Things you should know before racing on the track:
When you step onto the track, cars always have the right of way! It is important to remember that there are many types of RC cars ranging from 1 pound lightweights to 7 pound trucks. They are capable of high speeds and you have drivers with different skill levels. Because of an RC cars small size it’s easy to misjudge how fast they are approaching. In the time it takes you to take two steps the cars can cover 30 feet. Drivers tend to focus solely on their car and have limited peripheral vision. They might not see you on the track before it’s too late. So be careful when crossing the track. Pay special attention when you bend over to pick up a car. Especially around jumps, as cars can be flying 6+ feet into the air. Ask staff if there are spots kids should not marshal. This is a family place and we have racers/drivers of all ages. Please pay special attention to young kids on the track. Kids love to help, but often fail to see dangerous situations. If a little one is out there in an exposed spot call it out, slow down. Lipo Sacks are required to charge Lithium type batteries. The shop has several to choose from if you don’t already have this safety measure for charging. Green emergency LiPo buckets: These are not garbage cans or battery disposal locations. They are there in case of an emergency LiPo fire. If a car or battery catches fire, the sand in the bucket needs to be dumped on the vehicle, stopping the oxygen that feeds the fire. No open-toed shoes (no flip flops)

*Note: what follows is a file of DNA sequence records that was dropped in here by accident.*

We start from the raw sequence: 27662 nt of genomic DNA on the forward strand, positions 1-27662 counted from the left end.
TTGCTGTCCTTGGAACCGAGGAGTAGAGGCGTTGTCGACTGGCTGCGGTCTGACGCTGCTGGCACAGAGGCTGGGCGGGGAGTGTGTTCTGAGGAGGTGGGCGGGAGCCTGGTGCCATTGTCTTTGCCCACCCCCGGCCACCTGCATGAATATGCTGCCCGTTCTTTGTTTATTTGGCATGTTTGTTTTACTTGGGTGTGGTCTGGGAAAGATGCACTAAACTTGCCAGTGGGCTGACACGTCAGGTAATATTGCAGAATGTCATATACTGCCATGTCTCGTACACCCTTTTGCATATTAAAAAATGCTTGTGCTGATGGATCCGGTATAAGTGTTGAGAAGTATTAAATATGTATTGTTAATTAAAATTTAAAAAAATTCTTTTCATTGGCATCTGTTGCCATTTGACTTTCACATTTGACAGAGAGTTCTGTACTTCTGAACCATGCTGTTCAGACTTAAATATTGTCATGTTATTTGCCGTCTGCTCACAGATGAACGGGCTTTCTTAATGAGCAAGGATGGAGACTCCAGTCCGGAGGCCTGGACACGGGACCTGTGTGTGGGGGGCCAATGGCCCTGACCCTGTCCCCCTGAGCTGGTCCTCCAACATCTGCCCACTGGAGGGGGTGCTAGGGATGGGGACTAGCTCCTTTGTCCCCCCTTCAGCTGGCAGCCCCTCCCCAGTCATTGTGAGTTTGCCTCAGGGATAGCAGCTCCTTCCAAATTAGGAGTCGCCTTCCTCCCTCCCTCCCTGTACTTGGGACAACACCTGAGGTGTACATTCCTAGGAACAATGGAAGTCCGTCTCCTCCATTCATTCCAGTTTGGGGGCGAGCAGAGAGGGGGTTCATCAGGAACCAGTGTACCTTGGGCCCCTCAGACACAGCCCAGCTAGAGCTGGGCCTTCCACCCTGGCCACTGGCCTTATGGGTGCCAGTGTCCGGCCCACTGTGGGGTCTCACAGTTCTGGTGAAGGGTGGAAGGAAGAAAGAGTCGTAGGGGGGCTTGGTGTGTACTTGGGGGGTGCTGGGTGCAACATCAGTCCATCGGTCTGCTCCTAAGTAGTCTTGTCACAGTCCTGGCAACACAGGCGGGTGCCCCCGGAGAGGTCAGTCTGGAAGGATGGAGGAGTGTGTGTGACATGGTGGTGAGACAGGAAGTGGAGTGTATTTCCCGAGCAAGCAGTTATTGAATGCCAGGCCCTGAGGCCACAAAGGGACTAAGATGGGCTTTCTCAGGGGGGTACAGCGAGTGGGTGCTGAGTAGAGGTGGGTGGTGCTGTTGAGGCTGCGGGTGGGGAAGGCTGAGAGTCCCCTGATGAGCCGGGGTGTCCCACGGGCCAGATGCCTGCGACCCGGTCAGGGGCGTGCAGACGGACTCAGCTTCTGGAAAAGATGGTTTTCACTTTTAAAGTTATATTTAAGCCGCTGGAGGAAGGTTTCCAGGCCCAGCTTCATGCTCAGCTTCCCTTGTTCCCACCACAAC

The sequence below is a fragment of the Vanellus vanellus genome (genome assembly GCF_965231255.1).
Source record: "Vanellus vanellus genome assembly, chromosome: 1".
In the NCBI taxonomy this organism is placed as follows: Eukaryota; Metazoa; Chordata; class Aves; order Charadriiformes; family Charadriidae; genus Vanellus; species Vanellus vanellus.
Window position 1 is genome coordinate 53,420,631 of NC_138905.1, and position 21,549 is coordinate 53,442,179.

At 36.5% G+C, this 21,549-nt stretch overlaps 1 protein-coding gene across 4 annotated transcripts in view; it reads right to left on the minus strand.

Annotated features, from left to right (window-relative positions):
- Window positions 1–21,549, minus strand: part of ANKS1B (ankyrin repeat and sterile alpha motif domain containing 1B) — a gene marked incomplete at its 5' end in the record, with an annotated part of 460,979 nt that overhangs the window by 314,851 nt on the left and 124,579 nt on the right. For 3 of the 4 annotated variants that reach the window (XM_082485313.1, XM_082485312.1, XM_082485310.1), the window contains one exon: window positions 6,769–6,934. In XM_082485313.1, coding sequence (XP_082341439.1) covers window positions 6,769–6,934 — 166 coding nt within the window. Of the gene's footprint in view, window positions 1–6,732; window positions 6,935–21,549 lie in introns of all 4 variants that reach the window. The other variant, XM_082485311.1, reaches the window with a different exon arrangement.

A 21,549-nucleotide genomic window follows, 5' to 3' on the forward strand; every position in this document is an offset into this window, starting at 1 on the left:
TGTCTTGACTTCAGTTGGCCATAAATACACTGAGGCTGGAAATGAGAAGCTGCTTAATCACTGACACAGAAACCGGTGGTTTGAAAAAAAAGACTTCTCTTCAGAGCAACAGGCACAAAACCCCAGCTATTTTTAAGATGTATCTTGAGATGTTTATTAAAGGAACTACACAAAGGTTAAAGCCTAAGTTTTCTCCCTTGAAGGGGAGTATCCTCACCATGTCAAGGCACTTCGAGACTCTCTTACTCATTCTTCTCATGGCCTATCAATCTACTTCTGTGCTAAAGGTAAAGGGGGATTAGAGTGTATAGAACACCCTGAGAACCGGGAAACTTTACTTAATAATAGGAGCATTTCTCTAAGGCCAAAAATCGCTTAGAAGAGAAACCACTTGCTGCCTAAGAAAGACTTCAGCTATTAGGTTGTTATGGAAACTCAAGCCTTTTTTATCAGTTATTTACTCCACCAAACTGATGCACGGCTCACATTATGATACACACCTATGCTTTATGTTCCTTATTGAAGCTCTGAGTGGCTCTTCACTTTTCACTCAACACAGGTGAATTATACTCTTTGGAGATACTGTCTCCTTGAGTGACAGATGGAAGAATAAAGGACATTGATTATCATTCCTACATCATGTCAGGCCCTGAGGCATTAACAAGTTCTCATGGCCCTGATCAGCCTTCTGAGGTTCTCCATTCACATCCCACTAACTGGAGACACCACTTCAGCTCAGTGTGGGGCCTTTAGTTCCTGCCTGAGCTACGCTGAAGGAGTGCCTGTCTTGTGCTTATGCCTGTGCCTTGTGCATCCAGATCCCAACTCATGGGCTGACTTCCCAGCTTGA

Attitudes – Leave them at home. We are all here because we enjoy racing our cars. This is a family friendly race facility. No foul, abusive, or threatening language is allowed. Remember there are usually children present.
Do not yell at each other on the drivers stand. Do not yell at the turn marshals. If you do, you may be asked to leave.
Pit spots – We require pit mats if using one of our 80 powered pit spots. You can also use a bath towel. Music must be family friendly and kept to a minimal volume. Keep the pits clean by using the many provided trash containers. Put pit mat dirt back in the corner of the track.
No foul, abusive, or threatening language. This is a family environment that often has children present.
Pay before you play. This applies to both a race or a practice day. Before you head to the drivers’ stand, head to the shop to pay (and make sure you’re signed up for the race).
All vehicles have a 2s LiPo (7.4v) battery limit when on the track.
LiPo batteries must be hard cased packs.
RC racing is a non-contact sport. If you crash/spinout another car, you should stop and wait for that car to pass before you resume, even if it cost you the victory. In general the car with the inside line owns it. You have to fall back or drive a different line.
Sign up for races ASAP. This is done in the timing tower. Here you write down some info about yourself, and what classes you are going to drive. Signup sheets have to be handed in about 1 hour before race start so we can put you in the computer. Call the shop if you are running late and can’t make it in time to get signed up.
Get out to marshal immediately after your race. Do not return to your pit. Head to the numbered corner corresponding to the position you started in the race you just finished.
Do not obstruct the view of other drivers. Do not lean over or rest on the rail on the drivers stand. Try keeping pointing to a minimum, as you will be obstructing the view of others. Your radio should not be further out than the rail. You should try to stand up straight without touching the rail, while holding the radio in a comfortable position.